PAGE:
Dr. Smith of the Psychology Department had just been divorced, unexpectedly surprised by his wife's sudden need for room to lead "her own life", and was now depressed because he knew he had no idea what she had meant. Some weeks after the court action Roger Worthington caught up with him walking down elm-lined Pleasant Street. They walked along together in silence, until the historian thought a moment, screwed up his eyes, stroked his chin a moment, and came right out with it: "Jim, you probably know a great deal more about these things than I do, but I've often wondered, and I'd like to ask you a question. What's it like to be divorced?"

A well known militant black leader was brought to the Campus, and the Activist Students' Union had invited Worthington to have dinner with him. Afterwards they all pulled up their chairs around a warm and friendly fireplace, when Worthington after a few hesitations and strokings of the right side of the chin, came out and asked him, to everyone's amazement, what if felt like to be black. After a pause, during which it wasn't clear whether the speaker was going to ignore the professor or eviscerate him, he replied casually: "Well, I'll tell you, it's just like being white, except you know everything people say to you has a dark side, if you know what I mean." Roger thought to himself "How terribly interesting, I'm not sure exactly what he meant, but a most engaging point of view. I'll discuss it with my students tomorrow in the Imperialism Seminar. Nice man, that fellow, even if he goes by a strange name like X., or whatever it is. People ARE so very different."

Stranded downtown in New York City with a flat tire and no spare, he took the opportunity of asking a black mechanic who was fixing his flat how he felt about things. "I'll feel a lot better when I figure how we're going to wipe cats like you right off the face of the earth." What an incredible idea, he thought to himself, and you know, the most interesting thing about it is, I believe the chap actually meant it. I could feel it in my bones.

An Assistant Professor in Sociology, who had work stained, callused hands and an Italian name, when asked about the identity of the working class second generation immigrants, told Worthington to fuck off. This bothered him, because nobody had ever refused to answer a well-meaning question before, but afterwards he decided this was, in its own way, an answer, a compressed kind of social signaling, no doubt stemming from the man's background. He filed this away in his mind as something quite new.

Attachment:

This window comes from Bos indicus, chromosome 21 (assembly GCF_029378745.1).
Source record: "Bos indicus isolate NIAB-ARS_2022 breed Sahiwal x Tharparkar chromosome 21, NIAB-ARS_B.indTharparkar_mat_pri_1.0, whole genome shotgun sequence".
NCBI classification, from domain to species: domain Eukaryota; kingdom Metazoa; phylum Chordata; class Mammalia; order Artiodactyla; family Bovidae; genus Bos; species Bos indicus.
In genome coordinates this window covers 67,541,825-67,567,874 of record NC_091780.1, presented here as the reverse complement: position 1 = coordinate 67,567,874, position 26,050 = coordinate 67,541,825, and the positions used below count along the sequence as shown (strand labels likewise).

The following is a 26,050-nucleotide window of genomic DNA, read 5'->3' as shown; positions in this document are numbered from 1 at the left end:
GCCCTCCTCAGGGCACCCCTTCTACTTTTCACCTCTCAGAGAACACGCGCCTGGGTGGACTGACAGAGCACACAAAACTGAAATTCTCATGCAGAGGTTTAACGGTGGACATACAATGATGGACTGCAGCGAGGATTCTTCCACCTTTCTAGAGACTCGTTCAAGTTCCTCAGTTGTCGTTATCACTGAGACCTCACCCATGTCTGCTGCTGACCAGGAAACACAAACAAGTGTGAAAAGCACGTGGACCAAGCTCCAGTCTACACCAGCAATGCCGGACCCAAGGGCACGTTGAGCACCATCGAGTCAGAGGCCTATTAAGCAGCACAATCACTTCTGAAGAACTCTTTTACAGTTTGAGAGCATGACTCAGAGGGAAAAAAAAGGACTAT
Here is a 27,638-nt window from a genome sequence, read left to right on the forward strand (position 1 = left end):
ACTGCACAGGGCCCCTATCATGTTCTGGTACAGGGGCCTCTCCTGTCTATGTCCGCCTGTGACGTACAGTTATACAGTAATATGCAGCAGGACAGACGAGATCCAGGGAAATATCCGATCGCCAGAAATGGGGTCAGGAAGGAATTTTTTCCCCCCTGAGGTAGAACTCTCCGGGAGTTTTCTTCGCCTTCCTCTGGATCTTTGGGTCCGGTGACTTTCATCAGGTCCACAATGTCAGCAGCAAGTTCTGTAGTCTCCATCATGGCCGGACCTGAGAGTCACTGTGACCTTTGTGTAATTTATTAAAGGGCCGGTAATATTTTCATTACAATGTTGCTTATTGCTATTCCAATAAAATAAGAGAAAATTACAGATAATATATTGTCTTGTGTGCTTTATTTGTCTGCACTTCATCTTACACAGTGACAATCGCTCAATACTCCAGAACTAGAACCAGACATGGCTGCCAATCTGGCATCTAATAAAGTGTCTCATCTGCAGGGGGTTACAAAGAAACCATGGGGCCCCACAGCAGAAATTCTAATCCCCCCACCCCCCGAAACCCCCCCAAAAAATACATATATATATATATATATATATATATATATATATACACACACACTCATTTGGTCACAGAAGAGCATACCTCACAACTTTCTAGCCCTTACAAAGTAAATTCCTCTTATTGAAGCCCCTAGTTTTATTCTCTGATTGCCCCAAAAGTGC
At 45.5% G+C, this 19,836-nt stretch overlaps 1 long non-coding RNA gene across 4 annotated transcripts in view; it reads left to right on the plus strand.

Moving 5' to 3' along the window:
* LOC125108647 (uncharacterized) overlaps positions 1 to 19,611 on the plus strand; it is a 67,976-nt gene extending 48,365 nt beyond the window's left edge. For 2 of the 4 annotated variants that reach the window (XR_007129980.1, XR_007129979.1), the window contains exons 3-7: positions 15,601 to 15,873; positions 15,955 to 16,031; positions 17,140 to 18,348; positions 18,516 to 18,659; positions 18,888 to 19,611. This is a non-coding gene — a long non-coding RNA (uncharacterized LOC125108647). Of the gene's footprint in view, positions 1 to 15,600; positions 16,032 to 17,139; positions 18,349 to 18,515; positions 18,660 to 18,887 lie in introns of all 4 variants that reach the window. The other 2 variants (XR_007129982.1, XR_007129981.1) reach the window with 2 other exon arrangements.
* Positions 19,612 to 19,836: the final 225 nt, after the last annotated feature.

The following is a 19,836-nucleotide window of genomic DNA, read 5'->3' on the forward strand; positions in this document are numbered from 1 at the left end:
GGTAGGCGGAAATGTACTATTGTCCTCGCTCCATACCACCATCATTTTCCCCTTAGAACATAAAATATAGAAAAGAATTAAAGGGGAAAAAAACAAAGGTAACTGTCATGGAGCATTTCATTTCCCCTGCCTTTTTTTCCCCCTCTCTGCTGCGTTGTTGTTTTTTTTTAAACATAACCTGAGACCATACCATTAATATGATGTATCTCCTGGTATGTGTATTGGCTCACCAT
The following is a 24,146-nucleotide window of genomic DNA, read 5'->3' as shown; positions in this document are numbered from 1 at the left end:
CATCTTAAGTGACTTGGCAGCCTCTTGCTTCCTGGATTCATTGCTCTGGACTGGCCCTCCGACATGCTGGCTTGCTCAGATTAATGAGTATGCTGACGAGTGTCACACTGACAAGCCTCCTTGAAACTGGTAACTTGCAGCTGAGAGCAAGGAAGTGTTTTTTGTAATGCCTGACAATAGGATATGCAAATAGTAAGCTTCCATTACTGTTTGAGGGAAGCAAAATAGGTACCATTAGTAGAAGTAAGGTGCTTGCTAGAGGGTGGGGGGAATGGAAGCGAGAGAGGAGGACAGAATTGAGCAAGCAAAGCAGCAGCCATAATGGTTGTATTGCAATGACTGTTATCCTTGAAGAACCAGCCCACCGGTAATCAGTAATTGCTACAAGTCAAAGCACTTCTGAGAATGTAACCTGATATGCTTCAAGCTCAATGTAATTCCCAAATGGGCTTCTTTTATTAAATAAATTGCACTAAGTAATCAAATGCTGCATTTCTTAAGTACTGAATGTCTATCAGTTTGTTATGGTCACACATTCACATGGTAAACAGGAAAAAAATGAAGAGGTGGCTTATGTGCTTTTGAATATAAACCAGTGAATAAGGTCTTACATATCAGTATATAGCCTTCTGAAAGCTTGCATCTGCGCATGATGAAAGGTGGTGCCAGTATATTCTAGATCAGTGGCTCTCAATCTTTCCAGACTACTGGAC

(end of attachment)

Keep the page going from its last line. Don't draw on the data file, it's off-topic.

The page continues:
Turning to Harry Levine of the English Department one day as they were leaving the Faculty Club, he asked if Harry had any thoughts about the difference between Jews and other people. "Considering the long history of antagonisms, not only under Roman domination but in medieval Europe and on into the Reformation, you know, something must be very different to keep the Jews apart from the whole Western Tradition. We have been looking at this problem in my European Developments course, and there is little for me to tell the students on my own, so I thought perhaps I could ask you for your personal point of view." Levine looked at him with amazement, said he hardly knew where to begin, but if he would read something on the Holocaust preferably with photographs, and he still had questions, he could drop by his office sometime. "Harry, do you have a scrap of paper, I think I should write that name down. Yes, that's good. Thank you so much Harry, this has been most enlightening."

Some years later, Dr. Wilkinson Chairman of the Religion Department died, and the college community turned out at the College Chapel for a suitably high church memorial service. Everyone seemed suddenly to have forgotten that Wilkinson was a tyrant in his department, completely incompetent elsewhere, and a terrible bore on every possible occasion. But now that he was at last dead, he was hence "beloved". During the lengthy memorial service, Roger Worthington sat at the rear of the college chapel, musing deeply on life and death. Finally the service ended, the Chaplain was talking with members of the family at the far door, and everyone else had left, when the good professor proceeded cautiously to the open coffin, looked all around as if had some secret thing to ask which nobody should hear. He coughed once or twice and stroking the right side of his chin, asked . . . . . .

William Harris
Prof. Em. Middlebury College